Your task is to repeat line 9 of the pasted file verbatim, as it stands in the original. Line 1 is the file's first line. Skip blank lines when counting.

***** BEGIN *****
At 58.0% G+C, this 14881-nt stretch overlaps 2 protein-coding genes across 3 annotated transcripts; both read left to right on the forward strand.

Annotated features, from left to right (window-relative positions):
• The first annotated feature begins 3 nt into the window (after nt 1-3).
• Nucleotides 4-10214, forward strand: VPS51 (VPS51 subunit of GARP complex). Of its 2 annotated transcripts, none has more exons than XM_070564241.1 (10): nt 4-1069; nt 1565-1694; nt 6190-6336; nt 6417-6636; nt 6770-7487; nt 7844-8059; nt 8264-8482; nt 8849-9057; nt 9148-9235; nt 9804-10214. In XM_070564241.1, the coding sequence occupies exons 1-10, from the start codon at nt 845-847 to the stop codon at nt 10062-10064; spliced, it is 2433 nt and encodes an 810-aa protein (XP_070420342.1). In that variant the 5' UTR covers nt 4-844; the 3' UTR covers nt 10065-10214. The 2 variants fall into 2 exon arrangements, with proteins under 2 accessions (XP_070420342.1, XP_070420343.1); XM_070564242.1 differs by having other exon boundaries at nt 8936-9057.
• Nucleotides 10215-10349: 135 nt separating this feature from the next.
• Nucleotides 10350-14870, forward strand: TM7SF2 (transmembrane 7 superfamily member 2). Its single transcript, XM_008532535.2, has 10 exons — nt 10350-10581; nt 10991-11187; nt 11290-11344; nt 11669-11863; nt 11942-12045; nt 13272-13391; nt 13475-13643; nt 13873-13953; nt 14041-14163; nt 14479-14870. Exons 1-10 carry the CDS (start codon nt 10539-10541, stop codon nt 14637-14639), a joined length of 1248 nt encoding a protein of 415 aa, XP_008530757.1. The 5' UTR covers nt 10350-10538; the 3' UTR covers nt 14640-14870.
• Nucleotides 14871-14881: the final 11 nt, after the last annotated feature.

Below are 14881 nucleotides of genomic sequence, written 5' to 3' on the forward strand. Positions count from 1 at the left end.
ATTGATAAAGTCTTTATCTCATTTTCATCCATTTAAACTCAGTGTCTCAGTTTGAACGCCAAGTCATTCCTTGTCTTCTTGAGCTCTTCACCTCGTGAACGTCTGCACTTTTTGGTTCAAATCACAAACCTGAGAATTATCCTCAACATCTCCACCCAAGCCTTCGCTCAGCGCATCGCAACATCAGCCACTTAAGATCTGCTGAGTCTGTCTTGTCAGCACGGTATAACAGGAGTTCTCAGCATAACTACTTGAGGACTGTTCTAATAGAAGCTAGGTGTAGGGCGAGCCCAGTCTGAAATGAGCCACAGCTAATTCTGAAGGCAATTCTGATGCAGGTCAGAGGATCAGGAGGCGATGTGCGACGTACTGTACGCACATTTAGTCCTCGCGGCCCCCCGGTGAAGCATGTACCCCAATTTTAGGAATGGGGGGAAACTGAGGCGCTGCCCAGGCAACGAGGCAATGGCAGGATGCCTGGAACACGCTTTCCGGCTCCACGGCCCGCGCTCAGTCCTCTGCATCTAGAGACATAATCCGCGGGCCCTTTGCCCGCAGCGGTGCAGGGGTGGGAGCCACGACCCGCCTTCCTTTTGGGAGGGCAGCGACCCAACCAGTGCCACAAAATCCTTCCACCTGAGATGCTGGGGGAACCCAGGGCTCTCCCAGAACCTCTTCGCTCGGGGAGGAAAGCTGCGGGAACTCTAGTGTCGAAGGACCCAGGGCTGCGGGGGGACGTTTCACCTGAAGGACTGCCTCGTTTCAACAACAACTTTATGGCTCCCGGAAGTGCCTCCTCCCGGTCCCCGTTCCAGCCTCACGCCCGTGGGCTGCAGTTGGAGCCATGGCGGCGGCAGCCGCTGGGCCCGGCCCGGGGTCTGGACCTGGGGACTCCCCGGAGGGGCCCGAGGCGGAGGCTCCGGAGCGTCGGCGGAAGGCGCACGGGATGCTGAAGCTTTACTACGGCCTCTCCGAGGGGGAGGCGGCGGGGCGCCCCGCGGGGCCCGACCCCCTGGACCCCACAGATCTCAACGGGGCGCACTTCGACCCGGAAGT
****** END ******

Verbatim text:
ATTGATAAAGTCTTTATCTCATTTTCATCCATTTAAACTCAGTGTCTCAGTTTGAACGCCAAGTCATTCCTTGTCTTCTTGAGCTCTTCACCTCGTGAACGTCTGCACTTTTTGGTTCAAATCACAAACCTGAGAATTATCCTCAACATCTCCACCCAAGCCTTCGCTCAGCGCATCGCAACATCAGCCACTTAAGATCTGCTGAGTCTGTCTTGTCAGCACGGTATAACAGGAGTTCTCAGCATAACTACTTGAGGACTGTTCTAATAGAAGCTAGGTGTAGGGCGAGCCCAGTCTGAAATGAGCCACAGCTAATTCTGAAGGCAATTCTGATGCAGGTCAGAGGATCAGGAGGCGATGTGCGACGTACTGTACGCACATTTAGTCCTCGCGGCCCCCCGGTGAAGCATGTACCCCAATTTTAGGAATGGGGGGAAACTGAGGCGCTGCCCAGGCAACGAGGCAATGGCAGGATGCCTGGAACACGCTTTCCGGCTCCACGGCCCGCGCTCAGTCCTCTGCATCTAGAGACATAATCCGCGGGCCCTTTGCCCGCAGCGGTGCAGGGGTGGGAGCCACGACCCGCCTTCCTTTTGGGAGGGCAGCGACCCAACCAGTGCCACAAAATCCTTCCACCTGAGATGCTGGGGGAACCCAGGGCTCTCCCAGAACCTCTTCGCTCGGGGAGGAAAGCTGCGGGAACTCTAGTGTCGAAGGACCCAGGGCTGCGGGGGGACGTTTCACCTGAAGGACTGCCTCGTTTCAACAACAACTTTATGGCTCCCGGAAGTGCCTCCTCCCGGTCCCCGTTCCAGCCTCACGCCCGTGGGCTGCAGTTGGAGCCATGGCGGCGGCAGCCGCTGGGCCCGGCCCGGGGTCTGGACCTGGGGACTCCCCGGAGGGGCCCGAGGCGGAGGCTCCGGAGCGTCGGCGGAAGGCGCACGGGATGCTGAAGCTTTACTACGGCCTCTCCGAGGGGGAGGCGGCGGGGCGCCCCGCGGGGCCCGACCCCCTGGACCCCACAGATCTCAACGGGGCGCACTTCGACCCGGAAGT